My new partner, Women in Technology International (WITI), recently completed research discovering that the lack of advancement opportunity is women’s biggest source of work frustration. It’s no wonder. 52% of women managers in tech companies have held the same job position for over 5 years. Of course this is the opportunity gap that causes the most pay unfairness over one’s career. For some professionals, men will make over $2 million more than women over the course of their career due to the good fortune of their gender.
So closing the opportunity gap is a good thing right?  Well, it all depends on how you do it.  Highly analytical people run most tech companies. After all, it’s technology right?  So they do what all engineers seem to do.  They set targets to have a certain percentage of women in the ranks of directors, senior directors and vice presidents. I know this may sound good idea. But here’s why it isn’t… at least not the way it’s being done in every tech company I’ve talked to.

Management jobs are scarce. As you go higher in an organization they become even more scarce. When gender-based quotas or targets are established and women are elevated on a preferred basis it has the inevitable result of creating mass resentment among males who feel like they are being discriminated against. The result is that men are angry and women are set up to fail.

When anyone is perceived to have been granted promotion for any reason other than merit, they are put on a hot seat.  Every flaw and every mistake is amplified. If the people they lead are resentful they are likely to create subtle acts of sabotage to prove that the new leader is undeserving. This is going on right now. I know because I find myself coaching newly elevated women leaders who feel like the Nobel Laureate in my story.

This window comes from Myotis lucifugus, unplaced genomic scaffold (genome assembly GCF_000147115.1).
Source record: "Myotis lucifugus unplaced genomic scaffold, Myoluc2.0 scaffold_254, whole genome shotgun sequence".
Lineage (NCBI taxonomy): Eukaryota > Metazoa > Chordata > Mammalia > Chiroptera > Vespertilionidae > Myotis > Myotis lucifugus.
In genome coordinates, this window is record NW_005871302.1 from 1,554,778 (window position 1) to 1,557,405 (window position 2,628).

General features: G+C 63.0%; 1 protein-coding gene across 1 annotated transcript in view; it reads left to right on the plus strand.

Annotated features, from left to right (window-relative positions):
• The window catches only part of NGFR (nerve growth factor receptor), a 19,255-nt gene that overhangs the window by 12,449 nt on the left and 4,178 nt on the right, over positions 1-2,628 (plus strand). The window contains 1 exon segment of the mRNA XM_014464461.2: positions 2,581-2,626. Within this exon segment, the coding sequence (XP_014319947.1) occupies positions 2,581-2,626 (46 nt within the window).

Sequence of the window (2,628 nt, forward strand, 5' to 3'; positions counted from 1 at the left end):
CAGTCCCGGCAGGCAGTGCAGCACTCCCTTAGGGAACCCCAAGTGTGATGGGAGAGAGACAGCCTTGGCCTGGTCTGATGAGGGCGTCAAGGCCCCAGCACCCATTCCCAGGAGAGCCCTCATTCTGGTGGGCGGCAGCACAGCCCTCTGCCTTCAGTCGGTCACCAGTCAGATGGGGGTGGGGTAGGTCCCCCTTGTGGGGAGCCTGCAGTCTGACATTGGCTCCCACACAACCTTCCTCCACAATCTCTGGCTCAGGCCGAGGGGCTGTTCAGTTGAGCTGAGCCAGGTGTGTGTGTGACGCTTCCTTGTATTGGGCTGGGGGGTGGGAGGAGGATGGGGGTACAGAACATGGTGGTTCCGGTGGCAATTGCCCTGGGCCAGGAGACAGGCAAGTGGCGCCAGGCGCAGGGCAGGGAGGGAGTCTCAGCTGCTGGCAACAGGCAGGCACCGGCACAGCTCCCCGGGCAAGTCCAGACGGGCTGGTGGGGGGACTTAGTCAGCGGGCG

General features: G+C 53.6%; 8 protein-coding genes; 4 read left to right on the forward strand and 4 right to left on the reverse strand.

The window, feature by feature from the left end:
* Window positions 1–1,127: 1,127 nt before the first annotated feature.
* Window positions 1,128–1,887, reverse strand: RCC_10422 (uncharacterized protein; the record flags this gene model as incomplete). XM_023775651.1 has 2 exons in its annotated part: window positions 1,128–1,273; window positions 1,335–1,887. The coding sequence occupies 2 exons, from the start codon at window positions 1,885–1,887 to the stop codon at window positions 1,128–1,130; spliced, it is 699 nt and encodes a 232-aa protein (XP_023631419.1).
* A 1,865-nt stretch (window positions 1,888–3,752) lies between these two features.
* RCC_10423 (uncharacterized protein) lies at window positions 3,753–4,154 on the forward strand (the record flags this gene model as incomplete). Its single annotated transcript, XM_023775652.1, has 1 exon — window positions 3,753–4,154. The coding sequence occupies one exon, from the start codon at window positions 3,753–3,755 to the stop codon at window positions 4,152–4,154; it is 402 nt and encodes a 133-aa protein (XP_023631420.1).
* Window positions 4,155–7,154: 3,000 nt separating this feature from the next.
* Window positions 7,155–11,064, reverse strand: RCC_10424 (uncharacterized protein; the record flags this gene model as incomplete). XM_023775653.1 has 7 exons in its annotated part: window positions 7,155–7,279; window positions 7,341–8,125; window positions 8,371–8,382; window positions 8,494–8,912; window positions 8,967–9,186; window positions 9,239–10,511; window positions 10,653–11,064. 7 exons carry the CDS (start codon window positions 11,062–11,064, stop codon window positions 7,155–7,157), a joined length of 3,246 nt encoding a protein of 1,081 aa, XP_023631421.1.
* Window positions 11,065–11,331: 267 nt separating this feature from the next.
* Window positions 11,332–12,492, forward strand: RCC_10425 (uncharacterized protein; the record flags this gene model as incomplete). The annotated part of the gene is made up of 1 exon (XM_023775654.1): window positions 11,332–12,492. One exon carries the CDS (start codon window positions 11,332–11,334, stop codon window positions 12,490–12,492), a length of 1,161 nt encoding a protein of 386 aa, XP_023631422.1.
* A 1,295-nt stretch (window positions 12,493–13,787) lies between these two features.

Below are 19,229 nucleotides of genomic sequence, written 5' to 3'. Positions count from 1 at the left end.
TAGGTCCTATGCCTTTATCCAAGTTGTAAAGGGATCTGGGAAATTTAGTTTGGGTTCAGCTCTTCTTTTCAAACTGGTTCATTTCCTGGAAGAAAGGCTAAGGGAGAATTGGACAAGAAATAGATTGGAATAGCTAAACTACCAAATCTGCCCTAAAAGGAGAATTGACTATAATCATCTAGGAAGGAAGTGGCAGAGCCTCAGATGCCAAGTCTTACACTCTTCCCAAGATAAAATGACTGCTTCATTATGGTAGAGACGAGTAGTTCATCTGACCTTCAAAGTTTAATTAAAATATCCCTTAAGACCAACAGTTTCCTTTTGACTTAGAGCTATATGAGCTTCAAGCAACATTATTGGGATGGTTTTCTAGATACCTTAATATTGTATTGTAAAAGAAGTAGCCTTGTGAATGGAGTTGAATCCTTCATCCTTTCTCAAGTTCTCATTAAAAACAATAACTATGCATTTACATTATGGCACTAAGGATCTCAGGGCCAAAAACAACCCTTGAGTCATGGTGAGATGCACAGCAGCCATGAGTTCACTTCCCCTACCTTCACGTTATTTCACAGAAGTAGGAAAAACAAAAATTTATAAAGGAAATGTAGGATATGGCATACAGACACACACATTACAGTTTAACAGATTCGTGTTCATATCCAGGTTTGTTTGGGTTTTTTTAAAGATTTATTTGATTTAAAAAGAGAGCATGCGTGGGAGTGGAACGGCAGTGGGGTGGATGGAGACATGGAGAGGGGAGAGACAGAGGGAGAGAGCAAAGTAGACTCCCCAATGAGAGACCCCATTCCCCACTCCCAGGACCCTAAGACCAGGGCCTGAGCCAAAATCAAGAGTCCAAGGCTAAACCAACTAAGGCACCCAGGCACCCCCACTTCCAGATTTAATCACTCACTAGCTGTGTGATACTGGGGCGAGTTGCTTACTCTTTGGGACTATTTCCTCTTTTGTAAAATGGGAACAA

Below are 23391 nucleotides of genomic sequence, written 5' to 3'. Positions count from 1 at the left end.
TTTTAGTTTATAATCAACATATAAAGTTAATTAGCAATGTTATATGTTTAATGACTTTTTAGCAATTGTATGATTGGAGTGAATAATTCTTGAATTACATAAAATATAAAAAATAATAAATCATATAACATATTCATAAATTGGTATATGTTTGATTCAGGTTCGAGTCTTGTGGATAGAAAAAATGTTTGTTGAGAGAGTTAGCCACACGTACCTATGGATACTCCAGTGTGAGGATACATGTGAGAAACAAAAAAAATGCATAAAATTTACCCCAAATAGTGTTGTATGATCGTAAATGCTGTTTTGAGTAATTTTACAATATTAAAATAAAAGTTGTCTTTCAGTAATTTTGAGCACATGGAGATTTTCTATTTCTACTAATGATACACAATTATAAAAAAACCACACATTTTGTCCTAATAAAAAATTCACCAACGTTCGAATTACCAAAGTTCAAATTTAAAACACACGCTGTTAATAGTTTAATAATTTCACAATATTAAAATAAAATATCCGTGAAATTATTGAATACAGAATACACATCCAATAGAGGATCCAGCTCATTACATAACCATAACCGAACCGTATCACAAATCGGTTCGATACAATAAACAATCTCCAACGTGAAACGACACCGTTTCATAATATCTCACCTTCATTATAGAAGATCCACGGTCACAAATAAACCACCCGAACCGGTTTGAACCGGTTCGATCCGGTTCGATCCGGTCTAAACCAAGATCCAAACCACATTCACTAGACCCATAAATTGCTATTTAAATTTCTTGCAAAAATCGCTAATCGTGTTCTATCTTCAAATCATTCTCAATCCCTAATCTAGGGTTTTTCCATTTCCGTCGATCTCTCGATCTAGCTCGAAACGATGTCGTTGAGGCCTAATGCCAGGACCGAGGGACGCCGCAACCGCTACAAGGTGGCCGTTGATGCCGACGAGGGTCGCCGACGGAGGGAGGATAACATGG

What is happening is if new women leaders don’t lead like men they’re almost immediately dismissed as lightweights. Of course if they try to lead like men they quickly gain a reputation as ball-busters.

I believe there is only one true solution to the problem and opportunity of gender differences in the workplace. For over 5,000 years armies, governments and businesses have been organized as male authoritarian structures.

This organizational design promotes people into leadership-demonstrated authoritarian traits. Competitiveness, confidence and decisiveness are all viewed as leadership traits in authoritarian organizations. These are traits found most commonly in men.

Recent science tells us these traits are the result of the way male brain neuro-networks develop combined with social modeling. The problem for tech companies is that authoritarian cultures are not agile or easy to transform. That’s why companies who have great success with their initial product usually have great difficulty disrupting themselves with new ideas, business models and solutions needed to keep thriving.

Science confirms that most women do not think like most men. We know that women are much more flexible and versatile in their thinking which enables them to consider far more different ideas before settling on an action plan. We know that women are much more likely to have a deeper and richer view of the user or customer experience which will lead to high-value innovation rather than bells and whistles which fascinate engineers but do little to wow customers.